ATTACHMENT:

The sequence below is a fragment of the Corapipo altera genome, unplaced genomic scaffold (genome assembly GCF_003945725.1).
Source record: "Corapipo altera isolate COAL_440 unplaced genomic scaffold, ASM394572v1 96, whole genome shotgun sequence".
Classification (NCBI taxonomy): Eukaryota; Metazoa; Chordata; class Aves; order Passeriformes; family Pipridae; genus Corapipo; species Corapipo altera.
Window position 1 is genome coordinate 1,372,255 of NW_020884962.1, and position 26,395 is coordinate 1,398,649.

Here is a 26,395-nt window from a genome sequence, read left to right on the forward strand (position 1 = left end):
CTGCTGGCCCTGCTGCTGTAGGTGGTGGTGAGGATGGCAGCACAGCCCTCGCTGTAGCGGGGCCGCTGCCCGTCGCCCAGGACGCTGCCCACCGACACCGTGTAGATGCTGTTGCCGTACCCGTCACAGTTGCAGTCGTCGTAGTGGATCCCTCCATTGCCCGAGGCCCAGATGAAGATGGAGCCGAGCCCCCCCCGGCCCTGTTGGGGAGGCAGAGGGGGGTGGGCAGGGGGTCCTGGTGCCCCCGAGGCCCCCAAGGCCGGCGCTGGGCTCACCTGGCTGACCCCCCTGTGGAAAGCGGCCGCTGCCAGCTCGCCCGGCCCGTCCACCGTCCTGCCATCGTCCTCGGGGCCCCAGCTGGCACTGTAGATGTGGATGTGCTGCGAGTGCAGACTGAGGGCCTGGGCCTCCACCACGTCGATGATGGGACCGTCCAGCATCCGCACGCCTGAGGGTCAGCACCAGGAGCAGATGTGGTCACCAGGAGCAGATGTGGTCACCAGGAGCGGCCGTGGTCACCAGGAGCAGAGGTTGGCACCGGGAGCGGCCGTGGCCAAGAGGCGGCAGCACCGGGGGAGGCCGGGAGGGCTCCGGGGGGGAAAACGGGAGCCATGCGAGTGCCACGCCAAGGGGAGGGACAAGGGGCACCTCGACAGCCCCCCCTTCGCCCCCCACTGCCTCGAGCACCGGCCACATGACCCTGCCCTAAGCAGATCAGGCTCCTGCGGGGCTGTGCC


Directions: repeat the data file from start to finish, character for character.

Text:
The sequence below is a fragment of the Corapipo altera genome, unplaced genomic scaffold (genome assembly GCF_003945725.1).
Source record: "Corapipo altera isolate COAL_440 unplaced genomic scaffold, ASM394572v1 96, whole genome shotgun sequence".
Classification (NCBI taxonomy): Eukaryota; Metazoa; Chordata; class Aves; order Passeriformes; family Pipridae; genus Corapipo; species Corapipo altera.
Window position 1 is genome coordinate 1,372,255 of NW_020884962.1, and position 26,395 is coordinate 1,398,649.

Here is a 26,395-nt window from a genome sequence, read left to right on the forward strand (position 1 = left end):
CTGCTGGCCCTGCTGCTGTAGGTGGTGGTGAGGATGGCAGCACAGCCCTCGCTGTAGCGGGGCCGCTGCCCGTCGCCCAGGACGCTGCCCACCGACACCGTGTAGATGCTGTTGCCGTACCCGTCACAGTTGCAGTCGTCGTAGTGGATCCCTCCATTGCCCGAGGCCCAGATGAAGATGGAGCCGAGCCCCCCCCGGCCCTGTTGGGGAGGCAGAGGGGGGTGGGCAGGGGGTCCTGGTGCCCCCGAGGCCCCCAAGGCCGGCGCTGGGCTCACCTGGCTGACCCCCCTGTGGAAAGCGGCCGCTGCCAGCTCGCCCGGCCCGTCCACCGTCCTGCCATCGTCCTCGGGGCCCCAGCTGGCACTGTAGATGTGGATGTGCTGCGAGTGCAGACTGAGGGCCTGGGCCTCCACCACGTCGATGATGGGACCGTCCAGCATCCGCACGCCTGAGGGTCAGCACCAGGAGCAGATGTGGTCACCAGGAGCAGATGTGGTCACCAGGAGCGGCCGTGGTCACCAGGAGCAGAGGTTGGCACCGGGAGCGGCCGTGGCCAAGAGGCGGCAGCACCGGGGGAGGCCGGGAGGGCTCCGGGGGGGAAAACGGGAGCCATGCGAGTGCCACGCCAAGGGGAGGGACAAGGGGCACCTCGACAGCCCCCCCTTCGCCCCCCACTGCCTCGAGCACCGGCCACATGACCCTGCCCTAAGCAGATCAGGCTCCTGCGGGGCTGTGCC